“A Sense of History”
At the end of this month, my congregation, Christ Lutheran Church, will celebrate fifty years of ministry in Falmouth. This has sent me climbing in the attic and reaching to the backs of the closet shelves that comprise our church archives. Over the years, members have made deposits of snapshots, newsletters and newspaper clippings that help tell the congregation’s story. They didn’t want to throw them out, but they also weren’t sure what to do with them, so they placed them in spaces no one else was using where they wouldn’t be destroyed though probably be forgotten.
I have been pulling them out of their dark corners, unlabeled snapshots of former members mixed in with photos of current members looking a good bit younger. I have seen many pictures of the building in different stages of construction and repair. The story goes that they paid one dollar for a decommissioned military chapel from Camp Edwards, a building they disassembled and rebuilt on Brick Kiln Road. Judging by the number of pictures of the building, they were very proud of that accomplishment.
When I was in seminary, studying to become a pastor, one of my professors told me that every time I came to a new congregation I should go through all the newsletters and bulletins I could find; read the council minutes as far back as they went. He told me that I needed to get a sense of the history of the congregation and that, along with interviews of members, the paper records left behind were an important tool in recovering that history.
In my first call in rural Pennsylvania, I dutifully went through those records as long as I could stand it. Council minutes and old newsletters are extremely dry reading. Did it matter any longer that the council moved to buy one brand of industrial mixer over another in the 1950s? Did it matter any longer that the Church Ladies’ roast beef supper of 1938 was considered a great success at the time? So much of the history was made of these seemingly minor details. I also knew that these minor details were sometimes connected to hours of committee meetings, debate and heated arguments. I actually met someone who had left the congregation because it had chosen the wrong mixer in the 1950s. Would my ministry really be another collection of trivial decisions that wouldn’t matter in fifty years?
I suppose there is a fair amount of pride that goes along with that question. Like most people, I want what I do to matter. When I do leave a congregation, I hope that people will think I made a difference as a pastor. For whatever reason, I have always made the assumption that making a difference would mean major events that would stick out in the memory of the church, not as footnotes in filed away newsletters.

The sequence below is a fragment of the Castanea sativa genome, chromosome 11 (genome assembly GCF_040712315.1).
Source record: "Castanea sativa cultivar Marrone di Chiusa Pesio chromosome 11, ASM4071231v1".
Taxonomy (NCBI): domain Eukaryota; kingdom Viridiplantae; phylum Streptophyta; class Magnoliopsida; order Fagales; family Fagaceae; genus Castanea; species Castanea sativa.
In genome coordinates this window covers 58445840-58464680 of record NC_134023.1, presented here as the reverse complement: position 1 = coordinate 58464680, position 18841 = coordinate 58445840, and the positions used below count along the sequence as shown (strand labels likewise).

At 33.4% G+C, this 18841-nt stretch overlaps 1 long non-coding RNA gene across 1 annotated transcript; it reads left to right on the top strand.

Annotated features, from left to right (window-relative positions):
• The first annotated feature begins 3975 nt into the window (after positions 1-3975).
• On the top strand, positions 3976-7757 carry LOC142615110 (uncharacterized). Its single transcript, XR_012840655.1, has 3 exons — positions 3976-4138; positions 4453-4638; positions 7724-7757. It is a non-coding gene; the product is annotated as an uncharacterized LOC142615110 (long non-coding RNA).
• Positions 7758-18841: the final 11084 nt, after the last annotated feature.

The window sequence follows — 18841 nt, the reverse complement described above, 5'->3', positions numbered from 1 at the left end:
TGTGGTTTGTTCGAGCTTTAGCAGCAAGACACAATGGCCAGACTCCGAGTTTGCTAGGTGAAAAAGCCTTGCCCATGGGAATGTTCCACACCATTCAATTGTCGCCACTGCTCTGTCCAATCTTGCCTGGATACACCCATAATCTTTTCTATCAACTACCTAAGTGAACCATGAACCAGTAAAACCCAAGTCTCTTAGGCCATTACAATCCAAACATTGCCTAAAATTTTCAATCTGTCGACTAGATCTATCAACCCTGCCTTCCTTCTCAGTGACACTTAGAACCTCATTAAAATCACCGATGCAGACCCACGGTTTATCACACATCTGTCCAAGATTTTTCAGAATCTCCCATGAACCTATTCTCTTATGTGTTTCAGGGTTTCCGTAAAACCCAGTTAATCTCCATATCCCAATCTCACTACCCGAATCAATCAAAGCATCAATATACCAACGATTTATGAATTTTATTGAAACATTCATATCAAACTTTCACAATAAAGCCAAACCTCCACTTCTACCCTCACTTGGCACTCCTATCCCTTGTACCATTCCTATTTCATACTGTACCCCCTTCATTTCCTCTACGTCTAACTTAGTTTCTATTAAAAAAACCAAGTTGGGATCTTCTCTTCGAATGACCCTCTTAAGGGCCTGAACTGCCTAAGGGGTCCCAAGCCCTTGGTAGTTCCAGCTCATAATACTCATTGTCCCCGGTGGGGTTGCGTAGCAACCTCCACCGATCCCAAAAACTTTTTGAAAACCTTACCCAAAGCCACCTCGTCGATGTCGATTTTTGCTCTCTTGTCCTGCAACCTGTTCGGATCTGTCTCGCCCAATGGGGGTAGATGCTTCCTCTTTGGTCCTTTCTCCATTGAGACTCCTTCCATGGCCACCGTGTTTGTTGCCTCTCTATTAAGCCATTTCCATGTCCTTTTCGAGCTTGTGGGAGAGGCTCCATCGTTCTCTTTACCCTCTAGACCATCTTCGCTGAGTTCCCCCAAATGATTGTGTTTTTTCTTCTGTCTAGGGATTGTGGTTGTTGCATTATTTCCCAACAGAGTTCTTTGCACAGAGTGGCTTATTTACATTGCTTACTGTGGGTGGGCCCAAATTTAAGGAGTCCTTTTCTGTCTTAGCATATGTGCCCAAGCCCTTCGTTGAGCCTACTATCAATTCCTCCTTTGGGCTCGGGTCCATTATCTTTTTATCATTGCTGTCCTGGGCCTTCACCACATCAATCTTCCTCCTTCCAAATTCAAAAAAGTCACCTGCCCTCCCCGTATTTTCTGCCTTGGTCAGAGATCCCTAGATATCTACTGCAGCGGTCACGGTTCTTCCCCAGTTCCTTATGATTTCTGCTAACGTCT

On the other hand, the choice of a mixer was probably a major event at the time and the Church Ladies’ roast beef supper of 1938 was for a while remembered as a signature moment the congregation’s life. More importantly, these events that seem trivial now set more important events in motion. The success of the 1938 supper led to more suppers that led to the need for an industrial mixer for making massive amounts of mashed potatoes and the fillings for homemade, chocolate-covered Easter eggs which were then sold to raise funds for missionaries. Those missionaries helped build churches, hospitals and schools in Liberia (in West Africa). The cumulative effects of those minor events turned into a legacy that was much larger.
In our current culture, in which congregations are struggling with declining attendance and deficit budgets, many are looking for a quick fix, some major event or novel ministry that will bring new members and new life to the organization. Yet those faces in forgotten snapshots and voices from the back of the closet shelf tell me that it is the trivial events that actually create the great moments of a congregation’s life. It is the minor moments that create a culture in which major moments can grow or be dealt with (because major moments are not always positive).
So I take comfort in the idea that what I do now will matter in fifty years, not because anyone will remember my name or a sermon I delivered that was a turning point for the congregation’s life. I take comfort that I am participating in history in my own minor way, that the events of this day that will seem trivial in fifty years (perhaps that even seem trivial today) can have a much greater impact than I can predict.
I hope that in fifty years, when the new pastor reaches back in the closet and finds a box full of ancient flash drives and memory cards that no one knew what to do with, she will take the time to look at those digital memories of suppers and worship and festivals. I hope she will sift through some of the articles and newsletters and assorted records of trivial matters, dry as they may be. I hope she will find that we were faithful.